• English
  • Persian
  • 简体中文
  • Русский
  • français
  • español
  • Português
  • Arabic
  • Vietnamese

Top 10 things to do in Cambridge for international students

Posted 15 October 2015
Cambridge punting River Cam

Posted in

Share:

Besides its global reputation for excellence in teaching and research and incredible historic architecture, Cambridge has plenty more to offer its international students. Students can fully immerse themselves in the local culture and customs, by cycling along cobbled streets, punting on the River Cam and visiting a range of markets, museums and leafy outdoor spaces.

As the academic year opens, many international students are arriving in – or returning to – their place of study for another year of learning. The city of Cambridge, with its centuries-old academic history and excellent reputation as a centre of learning and research is a popular choice that continues to attract thousands of new students.

As well as being a great place to study, Cambridge is a wonderful place to visit and live. At Bellerbys College we encourage international students to get as much as possible from studying in the UK by exploring their surroundings. Not only is this a great way of making their new city feel like home, it also helps them get a fully rounded educational experience. Here are some of our top recommendations for international students looking to get the most out of Cambridge.

1. Punting

No guide to Cambridge would be complete without a mention of this traditional Cambridge pastime. Perhaps best tried in summer, punting on the River Cam is something every international Cambridge student should try at least once. A punt is a long, flat-bottomed boat which one person – the punter – drives by pushing against the riverbed with a pole. You can rent punts at various points along the Cam. It’s a great way to spend time with a group of friends and enjoy the river.

2. Museum of Technology

A particularly great find for anyone studying Engineering, Cambridge’s Museum of Technology boasts a working pumping station as well as a wealth of artefacts from Cambridge’s local industries. The museum also holds events centred around technology, industry and transportation throughout the year, and it hosts meetings for engineering enthusiasts.

3. Kettle’s Yard

Previously the home of Jim and Helen Ede, which was then turned into a museum in its own right, Kettle’s Yard was designed as a relaxed environment in which students can enjoy art. It’s a great spot for reflection and an excellent place to go when you need a break from studying or time to gather your thoughts.

4. Apple Day at the Botanical Gardens

Apple fairs take place around the UK, and the one held by the Cambridge University Botanical Gardens in October is particularly special as it attracts growers of rare and heritage varieties – many of which are available to buy and take home. Apple farmers from around the country attend the event to share their knowledge of the history of apple farming in the UK. Many bring artisan apple products to sell. The event is also a good excuse to visit the heritage-listed garden, which has been part of the university since 1846.

5. Centre for Computing History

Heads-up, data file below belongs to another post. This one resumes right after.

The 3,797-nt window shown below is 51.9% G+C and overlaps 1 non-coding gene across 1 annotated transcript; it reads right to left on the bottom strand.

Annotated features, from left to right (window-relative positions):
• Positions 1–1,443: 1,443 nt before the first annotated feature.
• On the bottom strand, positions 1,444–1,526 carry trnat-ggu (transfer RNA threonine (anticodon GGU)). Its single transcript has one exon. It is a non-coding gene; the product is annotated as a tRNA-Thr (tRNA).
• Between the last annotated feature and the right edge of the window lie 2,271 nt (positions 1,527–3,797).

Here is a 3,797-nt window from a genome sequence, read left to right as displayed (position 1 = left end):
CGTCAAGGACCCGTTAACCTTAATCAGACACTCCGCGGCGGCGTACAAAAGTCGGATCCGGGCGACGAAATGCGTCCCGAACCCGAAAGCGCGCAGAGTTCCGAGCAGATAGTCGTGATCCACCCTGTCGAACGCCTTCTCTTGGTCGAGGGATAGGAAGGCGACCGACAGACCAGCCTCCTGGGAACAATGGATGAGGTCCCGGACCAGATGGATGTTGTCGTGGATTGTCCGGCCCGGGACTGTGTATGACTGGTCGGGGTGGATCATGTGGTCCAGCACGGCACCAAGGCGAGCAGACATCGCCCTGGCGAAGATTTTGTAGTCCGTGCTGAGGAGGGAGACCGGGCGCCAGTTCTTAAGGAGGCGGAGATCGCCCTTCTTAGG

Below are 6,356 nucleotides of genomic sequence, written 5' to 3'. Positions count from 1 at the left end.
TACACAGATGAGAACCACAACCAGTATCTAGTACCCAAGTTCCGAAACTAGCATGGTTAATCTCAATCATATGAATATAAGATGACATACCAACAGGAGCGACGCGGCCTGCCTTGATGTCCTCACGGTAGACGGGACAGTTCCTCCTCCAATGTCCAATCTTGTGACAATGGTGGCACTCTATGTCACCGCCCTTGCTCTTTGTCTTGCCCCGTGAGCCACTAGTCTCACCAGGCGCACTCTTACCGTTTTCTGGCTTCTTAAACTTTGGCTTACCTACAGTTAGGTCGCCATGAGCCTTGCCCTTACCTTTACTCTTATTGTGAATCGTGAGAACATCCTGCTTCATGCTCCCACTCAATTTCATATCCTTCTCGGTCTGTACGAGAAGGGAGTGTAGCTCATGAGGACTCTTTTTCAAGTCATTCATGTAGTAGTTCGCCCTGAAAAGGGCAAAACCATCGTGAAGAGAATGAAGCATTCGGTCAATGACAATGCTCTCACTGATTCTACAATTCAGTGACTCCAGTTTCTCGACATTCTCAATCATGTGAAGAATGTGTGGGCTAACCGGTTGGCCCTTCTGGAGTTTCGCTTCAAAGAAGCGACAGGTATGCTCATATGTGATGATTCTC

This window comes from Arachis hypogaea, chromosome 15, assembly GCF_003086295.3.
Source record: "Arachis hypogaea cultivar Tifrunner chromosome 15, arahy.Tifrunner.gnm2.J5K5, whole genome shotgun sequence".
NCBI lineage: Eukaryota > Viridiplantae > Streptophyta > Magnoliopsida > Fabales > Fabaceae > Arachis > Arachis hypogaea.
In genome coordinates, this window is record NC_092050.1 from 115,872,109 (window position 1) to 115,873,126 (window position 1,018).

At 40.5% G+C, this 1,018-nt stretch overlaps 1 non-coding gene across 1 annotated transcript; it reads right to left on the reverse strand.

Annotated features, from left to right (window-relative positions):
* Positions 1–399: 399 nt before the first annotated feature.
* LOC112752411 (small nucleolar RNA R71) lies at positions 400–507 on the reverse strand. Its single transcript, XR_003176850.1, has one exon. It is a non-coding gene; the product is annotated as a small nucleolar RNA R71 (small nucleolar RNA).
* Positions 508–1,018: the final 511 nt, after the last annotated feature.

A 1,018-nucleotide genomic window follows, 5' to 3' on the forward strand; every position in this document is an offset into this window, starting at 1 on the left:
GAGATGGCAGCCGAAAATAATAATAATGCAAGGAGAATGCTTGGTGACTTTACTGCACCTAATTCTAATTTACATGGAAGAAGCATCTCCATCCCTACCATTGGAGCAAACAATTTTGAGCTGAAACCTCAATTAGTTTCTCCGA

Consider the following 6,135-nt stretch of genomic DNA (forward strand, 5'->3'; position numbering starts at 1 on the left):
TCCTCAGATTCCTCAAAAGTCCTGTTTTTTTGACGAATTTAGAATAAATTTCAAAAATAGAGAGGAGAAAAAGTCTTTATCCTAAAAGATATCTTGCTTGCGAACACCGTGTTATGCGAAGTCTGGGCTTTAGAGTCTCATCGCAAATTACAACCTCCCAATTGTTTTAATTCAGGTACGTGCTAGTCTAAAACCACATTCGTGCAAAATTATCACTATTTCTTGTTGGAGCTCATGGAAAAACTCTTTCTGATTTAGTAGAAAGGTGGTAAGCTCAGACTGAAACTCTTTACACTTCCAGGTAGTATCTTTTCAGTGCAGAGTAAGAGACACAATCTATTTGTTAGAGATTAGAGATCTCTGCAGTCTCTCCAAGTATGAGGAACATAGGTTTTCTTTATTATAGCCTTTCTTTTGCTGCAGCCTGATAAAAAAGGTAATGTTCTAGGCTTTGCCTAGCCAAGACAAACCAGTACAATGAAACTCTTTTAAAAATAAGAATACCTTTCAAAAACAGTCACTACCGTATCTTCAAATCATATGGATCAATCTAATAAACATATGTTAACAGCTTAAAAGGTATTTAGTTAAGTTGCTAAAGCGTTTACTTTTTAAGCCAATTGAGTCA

Established in August 2013, Cambridge's Centre for Computing History allows you to step back in time, taking a look at how digital technology has developed over the last 60 years. Here, you can get a better understanding of the social, cultural and historical impact of the Information Era, through hands-on displays and a nostalgic collection of vintage computers and memorabilia.

6. Cambridge Teslathon

If you’re an electrical engineering enthusiast, you might want to get involved with this regular meeting for fans of the Tesla coil. Owners of the high-voltage devices bring their treasured possessions in for demonstrations and discussions, answering questions from visitors and sharing their expertise.

7. Summer night market

On selected summer evenings, the area around Mill Road is taken over by an explosion of activity – street food stalls, musicians, performers and craftspeople all come together to put on the night market. It’s a diverse event with a lovely atmosphere, which provides a good opportunity to explore local businesses and try new foods and products. It’s also a wonderful venue for discovering inexpensive, locally sourced gifts for friends and family.

8. Orchard Tea at Grantchester

Another activity that’s as British as punting, taking afternoon tea in the orchard at Grantchester let’s you soak in beautiful surroundings that have been visited by famous poets, writers and thinkers. Visitors can walk, cycle or punt to the orchard and take tea, seated on deckchairs among the trees.

9. Discover MakeSpace

If you’ve just enrolled on an engineering degree, you may already have a few business ideas in mind. MakeSpace is a community-run site designed for people who want to fix things, build things, or get started on their first prototype. Its aim is to provide a supportive and social environment, and you’ll find lots of manufacturing and prototyping equipment on site. It’s definitely worth a visit.

10. Get on your bike

One of the first things you’ll notice when you arrive in Cambridge is that everyone cycles. It’s one of the fastest, cheapest and healthiest ways to get around, not to mention great fun. Cycling is definitely an integral part of the Cambridge experience, but do remember to put safety first. Before you get started, make sure you familiarise yourself with UK road laws, invest in a good helmet and some high visibility gear, and do some research into the city’s safest cycle routes. 

Our suggestions are just 10 of the things you can do during your time in Cambridge – there are plenty more for you to discover for yourself as you begin your course of study and start to make the city your own.

Archive

Syndication